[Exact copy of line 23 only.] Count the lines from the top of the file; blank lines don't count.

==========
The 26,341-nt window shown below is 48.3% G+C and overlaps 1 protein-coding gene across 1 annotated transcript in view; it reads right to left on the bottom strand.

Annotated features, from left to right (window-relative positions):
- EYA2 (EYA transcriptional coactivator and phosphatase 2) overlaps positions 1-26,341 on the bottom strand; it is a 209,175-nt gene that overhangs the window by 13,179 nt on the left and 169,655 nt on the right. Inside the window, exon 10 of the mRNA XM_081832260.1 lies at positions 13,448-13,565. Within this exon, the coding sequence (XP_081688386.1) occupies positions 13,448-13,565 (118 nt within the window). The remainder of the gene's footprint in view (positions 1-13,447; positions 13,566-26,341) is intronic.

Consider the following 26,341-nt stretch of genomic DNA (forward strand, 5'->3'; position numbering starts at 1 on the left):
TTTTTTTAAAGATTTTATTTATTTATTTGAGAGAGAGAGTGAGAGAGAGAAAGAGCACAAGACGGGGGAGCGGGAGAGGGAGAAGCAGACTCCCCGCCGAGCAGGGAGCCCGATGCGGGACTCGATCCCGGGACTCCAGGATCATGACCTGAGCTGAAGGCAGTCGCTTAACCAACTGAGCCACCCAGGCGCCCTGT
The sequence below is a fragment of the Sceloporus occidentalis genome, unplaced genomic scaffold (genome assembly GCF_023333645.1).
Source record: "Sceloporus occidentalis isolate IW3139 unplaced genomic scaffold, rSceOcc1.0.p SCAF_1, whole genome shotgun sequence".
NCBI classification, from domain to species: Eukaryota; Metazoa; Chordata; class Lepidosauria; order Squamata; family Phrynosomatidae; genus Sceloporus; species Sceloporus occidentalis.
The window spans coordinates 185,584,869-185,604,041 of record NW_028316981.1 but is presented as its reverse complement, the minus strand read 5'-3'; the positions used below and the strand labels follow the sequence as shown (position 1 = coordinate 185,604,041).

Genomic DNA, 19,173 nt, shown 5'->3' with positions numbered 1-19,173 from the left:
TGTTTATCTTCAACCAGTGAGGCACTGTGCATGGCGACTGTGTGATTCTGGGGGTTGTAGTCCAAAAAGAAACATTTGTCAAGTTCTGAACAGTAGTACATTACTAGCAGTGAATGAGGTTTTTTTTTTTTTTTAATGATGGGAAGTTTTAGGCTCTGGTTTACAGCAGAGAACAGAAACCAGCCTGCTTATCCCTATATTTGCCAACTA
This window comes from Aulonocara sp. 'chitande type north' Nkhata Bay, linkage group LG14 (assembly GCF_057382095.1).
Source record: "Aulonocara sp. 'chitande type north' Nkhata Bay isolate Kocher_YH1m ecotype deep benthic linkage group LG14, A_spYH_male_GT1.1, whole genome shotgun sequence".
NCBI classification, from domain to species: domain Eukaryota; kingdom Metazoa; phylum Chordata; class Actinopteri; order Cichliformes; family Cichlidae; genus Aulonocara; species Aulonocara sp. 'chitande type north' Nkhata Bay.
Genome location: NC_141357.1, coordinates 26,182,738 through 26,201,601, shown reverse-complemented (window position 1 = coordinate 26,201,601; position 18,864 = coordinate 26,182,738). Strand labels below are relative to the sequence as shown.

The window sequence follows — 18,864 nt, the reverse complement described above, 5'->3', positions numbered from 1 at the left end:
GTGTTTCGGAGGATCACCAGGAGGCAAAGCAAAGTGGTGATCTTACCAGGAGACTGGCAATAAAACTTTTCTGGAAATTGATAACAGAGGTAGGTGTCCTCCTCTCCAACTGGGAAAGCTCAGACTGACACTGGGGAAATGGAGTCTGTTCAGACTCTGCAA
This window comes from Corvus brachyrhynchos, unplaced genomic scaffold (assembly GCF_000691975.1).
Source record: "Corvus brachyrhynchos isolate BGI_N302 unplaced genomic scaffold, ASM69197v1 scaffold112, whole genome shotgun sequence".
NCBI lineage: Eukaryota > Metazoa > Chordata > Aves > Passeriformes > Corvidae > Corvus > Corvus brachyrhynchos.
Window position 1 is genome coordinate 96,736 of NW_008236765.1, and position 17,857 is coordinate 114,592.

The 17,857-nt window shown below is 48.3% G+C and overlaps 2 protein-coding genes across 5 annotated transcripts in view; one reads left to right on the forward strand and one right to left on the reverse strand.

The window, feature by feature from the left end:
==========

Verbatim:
The window, feature by feature from the left end: